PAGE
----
The trial of former first lady of the Ivory Coast, Simone Gbagbo, began on Friday in Abidjan for her role in the violence that resulted from the aftermath of the 2010 elections. She is charged with “attempting to undermine the security of the state” for her support of the efforts of her husband, Laurent Gbagbo, to retain power after losing the 2010 election to the democratically elected Alassane Ouattara.
The resulting violence left 3,000 dead and 1 million homeless. Simone Gbagbo has been held under house arrest since her and her husband were arrested in April of 2011. She continues to assert her innocence, and her defense attorney has made statements claiming that the charges against her lacks evidence, and that they are a political attack.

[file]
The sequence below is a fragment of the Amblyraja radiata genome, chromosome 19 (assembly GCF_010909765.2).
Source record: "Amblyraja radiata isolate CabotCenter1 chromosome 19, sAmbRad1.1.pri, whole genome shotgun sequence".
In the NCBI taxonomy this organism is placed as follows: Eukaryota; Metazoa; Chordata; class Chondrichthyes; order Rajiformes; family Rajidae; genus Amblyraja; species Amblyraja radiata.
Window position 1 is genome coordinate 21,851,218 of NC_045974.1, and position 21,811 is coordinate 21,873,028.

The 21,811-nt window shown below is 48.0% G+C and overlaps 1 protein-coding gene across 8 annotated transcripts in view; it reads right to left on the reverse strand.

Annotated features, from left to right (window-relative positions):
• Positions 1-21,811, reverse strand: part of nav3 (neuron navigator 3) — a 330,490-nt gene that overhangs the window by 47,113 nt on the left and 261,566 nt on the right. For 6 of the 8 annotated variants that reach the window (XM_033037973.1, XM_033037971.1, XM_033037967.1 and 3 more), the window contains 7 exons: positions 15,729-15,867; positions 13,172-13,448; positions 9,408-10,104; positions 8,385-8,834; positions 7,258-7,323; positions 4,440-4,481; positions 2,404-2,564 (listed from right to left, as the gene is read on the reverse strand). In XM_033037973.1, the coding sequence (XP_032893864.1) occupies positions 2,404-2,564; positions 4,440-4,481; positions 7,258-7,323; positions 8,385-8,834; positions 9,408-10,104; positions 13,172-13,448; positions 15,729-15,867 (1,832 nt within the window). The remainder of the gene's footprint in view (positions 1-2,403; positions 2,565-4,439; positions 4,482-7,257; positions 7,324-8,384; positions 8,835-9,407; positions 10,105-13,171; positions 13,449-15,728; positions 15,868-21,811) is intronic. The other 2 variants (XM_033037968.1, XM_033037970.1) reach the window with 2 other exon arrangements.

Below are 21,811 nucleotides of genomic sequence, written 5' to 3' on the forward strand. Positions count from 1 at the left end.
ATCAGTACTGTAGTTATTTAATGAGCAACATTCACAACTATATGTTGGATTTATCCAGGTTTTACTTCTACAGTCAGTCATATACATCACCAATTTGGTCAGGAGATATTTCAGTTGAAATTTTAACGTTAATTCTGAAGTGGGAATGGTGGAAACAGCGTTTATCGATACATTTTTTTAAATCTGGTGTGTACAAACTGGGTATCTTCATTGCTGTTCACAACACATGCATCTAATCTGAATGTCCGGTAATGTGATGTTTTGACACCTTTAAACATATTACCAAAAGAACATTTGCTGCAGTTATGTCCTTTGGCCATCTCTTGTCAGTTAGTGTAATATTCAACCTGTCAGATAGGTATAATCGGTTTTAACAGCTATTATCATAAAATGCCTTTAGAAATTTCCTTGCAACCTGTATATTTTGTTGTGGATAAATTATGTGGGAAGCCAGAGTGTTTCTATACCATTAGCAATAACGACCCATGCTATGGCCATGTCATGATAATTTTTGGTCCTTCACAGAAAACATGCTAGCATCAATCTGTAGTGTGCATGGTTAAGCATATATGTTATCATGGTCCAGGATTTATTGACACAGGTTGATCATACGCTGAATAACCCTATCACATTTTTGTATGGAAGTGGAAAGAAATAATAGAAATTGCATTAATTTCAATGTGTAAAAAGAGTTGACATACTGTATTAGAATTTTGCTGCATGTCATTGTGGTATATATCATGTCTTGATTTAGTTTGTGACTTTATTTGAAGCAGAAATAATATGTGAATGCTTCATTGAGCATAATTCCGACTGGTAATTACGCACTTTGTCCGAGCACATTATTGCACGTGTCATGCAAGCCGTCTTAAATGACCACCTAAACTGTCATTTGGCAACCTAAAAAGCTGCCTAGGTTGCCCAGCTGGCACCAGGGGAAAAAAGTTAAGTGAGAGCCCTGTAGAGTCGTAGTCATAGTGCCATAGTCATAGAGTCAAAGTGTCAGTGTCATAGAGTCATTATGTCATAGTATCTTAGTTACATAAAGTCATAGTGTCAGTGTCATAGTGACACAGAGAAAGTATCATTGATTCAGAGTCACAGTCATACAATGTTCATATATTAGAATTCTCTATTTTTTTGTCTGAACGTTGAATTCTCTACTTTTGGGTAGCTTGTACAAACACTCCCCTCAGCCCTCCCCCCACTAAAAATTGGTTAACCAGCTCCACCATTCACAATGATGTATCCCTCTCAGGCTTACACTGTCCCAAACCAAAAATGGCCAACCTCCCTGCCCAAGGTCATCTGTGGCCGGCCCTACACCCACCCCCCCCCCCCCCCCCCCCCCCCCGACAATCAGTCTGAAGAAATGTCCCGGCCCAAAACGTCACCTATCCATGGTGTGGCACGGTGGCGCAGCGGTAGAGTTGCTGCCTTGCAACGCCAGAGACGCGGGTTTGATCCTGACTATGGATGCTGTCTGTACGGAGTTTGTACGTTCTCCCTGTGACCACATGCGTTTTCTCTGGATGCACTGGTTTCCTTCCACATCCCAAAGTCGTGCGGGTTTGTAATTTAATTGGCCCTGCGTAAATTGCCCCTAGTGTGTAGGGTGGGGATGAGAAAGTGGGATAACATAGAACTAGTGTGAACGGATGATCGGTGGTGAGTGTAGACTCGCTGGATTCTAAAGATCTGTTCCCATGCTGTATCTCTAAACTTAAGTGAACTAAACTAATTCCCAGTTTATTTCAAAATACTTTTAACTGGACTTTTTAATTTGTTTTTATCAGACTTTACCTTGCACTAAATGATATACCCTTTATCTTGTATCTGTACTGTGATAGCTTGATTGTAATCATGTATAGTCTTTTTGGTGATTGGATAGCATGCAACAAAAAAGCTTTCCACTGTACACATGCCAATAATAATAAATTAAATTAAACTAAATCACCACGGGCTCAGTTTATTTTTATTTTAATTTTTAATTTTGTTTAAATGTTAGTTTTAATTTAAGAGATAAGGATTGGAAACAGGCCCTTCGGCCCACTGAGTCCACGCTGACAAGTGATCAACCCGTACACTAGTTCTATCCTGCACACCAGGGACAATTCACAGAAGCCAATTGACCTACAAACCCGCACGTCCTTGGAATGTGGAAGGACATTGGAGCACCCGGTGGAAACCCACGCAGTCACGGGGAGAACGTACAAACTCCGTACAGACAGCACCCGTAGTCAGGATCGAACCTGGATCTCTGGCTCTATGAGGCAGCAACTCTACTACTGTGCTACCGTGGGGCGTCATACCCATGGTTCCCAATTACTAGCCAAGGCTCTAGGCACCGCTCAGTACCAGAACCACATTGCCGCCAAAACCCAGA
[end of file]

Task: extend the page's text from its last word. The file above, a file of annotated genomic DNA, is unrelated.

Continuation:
The 65-year-old wife of ex-president Laurent Gbagbo wore a yellow silk dress and tressed hair as she faced the judge, while outside riot police were deployed and officers’ body-searched people entering the law courts. The trial is viewed as the biggest judicial challenge faced by the post-crisis government of the west African nation.
While Simone Gbagbo stands trial in Ivory Coast for the resulting violence of the 2010 election, she was also charged with a range of economic crimes in August 2011. The International Criminal Court (ICC) also issued an arrest warrant for Simone Gbagbo in November 2012, which charged her with crimes against humanity. However, Ivory Coast officials declined to transfer Simone Gbagbo to the ICC in September 2013, opting instead to try her domestically for the murder, rape, and other crimes against humanity committed in the wake of the 2010 elections.